miles WSW of the SW extremity of Rongelap Atoll. The atoll bares at LW and consists of a number of tree and bush-covered islets, most of which lie on the S and E sides. Coconut palms, trees, and moderate undergrowth are found on the S islands, and sparse undergrowth is found on the E islands. The shores of the islands are rocky, but there are a few sandy beaches. Sifo Island (11°08'N., 166°18'E.), on the S part of the W extremity, was reported as being visible from S from a distance of 16 miles, both visually and by radar.

4.75

Aspect.—Mogiri Pass, on the S side of the atoll about 2

miles from its W extremity, is the main entrance into the lagoon. In 1963, an examination of Mogiri Pass showed a least depth of 7.3m in the fairway. The lagoon appeared to have depths of 10.7 to 18.3m, except in the E part where several sand bars were noted.

4.75

On the E side of Mogiri Island, at the E side of Mogiri Pass,

is Eniibukku Pass. It is encumbered with rocks and should only be used by small vessels with local knowledge.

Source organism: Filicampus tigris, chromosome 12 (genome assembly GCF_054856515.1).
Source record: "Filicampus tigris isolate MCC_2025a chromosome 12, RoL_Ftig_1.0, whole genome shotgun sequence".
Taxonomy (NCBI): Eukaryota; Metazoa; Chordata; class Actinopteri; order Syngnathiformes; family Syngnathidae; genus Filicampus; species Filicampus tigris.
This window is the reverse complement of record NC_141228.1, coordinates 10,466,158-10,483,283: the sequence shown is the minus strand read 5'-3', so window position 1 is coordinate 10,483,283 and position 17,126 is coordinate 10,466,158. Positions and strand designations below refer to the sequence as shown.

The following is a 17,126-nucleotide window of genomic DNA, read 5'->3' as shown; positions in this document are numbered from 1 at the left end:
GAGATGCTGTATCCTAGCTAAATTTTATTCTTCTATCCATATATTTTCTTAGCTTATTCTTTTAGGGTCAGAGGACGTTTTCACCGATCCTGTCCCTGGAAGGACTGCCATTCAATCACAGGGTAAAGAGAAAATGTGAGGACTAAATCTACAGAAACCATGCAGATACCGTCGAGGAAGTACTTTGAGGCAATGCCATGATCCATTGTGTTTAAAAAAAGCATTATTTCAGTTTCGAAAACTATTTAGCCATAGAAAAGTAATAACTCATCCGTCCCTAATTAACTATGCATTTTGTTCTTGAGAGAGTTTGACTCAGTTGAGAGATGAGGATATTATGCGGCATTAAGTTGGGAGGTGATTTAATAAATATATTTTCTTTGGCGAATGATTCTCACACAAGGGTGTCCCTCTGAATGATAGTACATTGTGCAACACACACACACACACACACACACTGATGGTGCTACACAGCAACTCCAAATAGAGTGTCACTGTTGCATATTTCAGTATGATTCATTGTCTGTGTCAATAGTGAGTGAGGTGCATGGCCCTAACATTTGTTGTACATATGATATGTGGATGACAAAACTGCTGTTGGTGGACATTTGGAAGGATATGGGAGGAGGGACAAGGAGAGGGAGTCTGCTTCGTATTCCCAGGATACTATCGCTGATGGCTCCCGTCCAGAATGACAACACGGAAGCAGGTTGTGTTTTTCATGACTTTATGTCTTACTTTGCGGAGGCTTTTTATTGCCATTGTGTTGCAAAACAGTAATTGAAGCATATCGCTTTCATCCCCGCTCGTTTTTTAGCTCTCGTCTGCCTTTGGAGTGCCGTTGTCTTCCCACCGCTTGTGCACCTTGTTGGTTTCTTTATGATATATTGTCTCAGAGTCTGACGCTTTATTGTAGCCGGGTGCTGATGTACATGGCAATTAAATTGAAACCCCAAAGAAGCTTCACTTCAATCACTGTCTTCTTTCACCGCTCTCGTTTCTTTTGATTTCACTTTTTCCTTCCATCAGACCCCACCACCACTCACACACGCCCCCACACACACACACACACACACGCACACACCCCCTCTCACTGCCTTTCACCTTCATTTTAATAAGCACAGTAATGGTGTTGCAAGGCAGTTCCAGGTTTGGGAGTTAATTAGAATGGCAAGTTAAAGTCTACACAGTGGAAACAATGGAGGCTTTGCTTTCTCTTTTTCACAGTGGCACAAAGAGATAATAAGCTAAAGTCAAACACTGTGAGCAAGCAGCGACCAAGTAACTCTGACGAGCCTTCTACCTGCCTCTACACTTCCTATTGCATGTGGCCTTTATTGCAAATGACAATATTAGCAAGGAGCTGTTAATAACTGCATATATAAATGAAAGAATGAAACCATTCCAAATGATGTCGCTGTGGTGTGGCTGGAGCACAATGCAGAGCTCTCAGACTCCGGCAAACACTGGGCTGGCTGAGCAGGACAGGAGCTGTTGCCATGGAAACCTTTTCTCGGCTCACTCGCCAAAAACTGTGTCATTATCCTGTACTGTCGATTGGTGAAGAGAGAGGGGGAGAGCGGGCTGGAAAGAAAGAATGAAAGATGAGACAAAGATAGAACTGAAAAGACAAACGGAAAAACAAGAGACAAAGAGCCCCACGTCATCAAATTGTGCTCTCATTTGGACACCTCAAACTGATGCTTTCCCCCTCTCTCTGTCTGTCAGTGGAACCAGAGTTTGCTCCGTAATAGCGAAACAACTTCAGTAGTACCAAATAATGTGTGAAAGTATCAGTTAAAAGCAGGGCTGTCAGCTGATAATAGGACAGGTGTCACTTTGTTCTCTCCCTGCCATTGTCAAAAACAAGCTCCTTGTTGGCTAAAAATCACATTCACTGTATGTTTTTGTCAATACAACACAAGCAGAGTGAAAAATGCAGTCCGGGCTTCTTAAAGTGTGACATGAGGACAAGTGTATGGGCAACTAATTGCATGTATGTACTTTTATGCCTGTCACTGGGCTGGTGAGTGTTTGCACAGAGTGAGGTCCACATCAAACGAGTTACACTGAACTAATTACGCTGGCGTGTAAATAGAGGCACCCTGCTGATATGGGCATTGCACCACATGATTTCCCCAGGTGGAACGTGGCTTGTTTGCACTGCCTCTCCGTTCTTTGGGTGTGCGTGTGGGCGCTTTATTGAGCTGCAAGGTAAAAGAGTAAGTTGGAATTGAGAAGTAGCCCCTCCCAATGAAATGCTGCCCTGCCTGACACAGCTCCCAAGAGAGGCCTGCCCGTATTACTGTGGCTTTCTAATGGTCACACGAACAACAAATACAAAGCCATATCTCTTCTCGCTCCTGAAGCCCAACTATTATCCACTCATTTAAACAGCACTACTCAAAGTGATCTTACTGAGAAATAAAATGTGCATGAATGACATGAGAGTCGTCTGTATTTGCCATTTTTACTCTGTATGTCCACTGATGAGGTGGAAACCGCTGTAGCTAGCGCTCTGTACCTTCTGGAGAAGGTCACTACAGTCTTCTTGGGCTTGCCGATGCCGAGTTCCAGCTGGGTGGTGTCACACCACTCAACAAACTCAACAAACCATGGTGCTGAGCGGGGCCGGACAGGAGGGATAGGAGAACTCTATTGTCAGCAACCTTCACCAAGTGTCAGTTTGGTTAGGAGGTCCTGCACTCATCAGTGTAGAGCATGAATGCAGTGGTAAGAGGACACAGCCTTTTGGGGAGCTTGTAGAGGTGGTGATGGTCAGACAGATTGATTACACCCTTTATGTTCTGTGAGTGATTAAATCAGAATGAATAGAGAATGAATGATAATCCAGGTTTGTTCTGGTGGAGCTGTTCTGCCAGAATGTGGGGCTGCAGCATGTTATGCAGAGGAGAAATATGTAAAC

4.75

Anchorage can be taken about 0.3 mile N of Mogiri Island,

where it is fairly calm. The wind, at times, causes a heavy sea. 4.76 Bikini Atoll (11°30'N., 165°34'E.) consists of over 20

islands and islets lying about 46 miles WNW of Ailinginae Atoll. Bikini Island (11°37'N., 165°33'E.), covered by a dense growth of coconut palms and having a few buildings on it, is the principal island of the group. Some coconut palms also grow thickly on Enyu Island, about 4.5 miles S of the S ex- tremity of Bikini Island. Three piers, each about 69m long, are situated on the SW side of Enyu Island. Bikini Atoll, from 1953 to 1971, was used as an atomic proving grounds.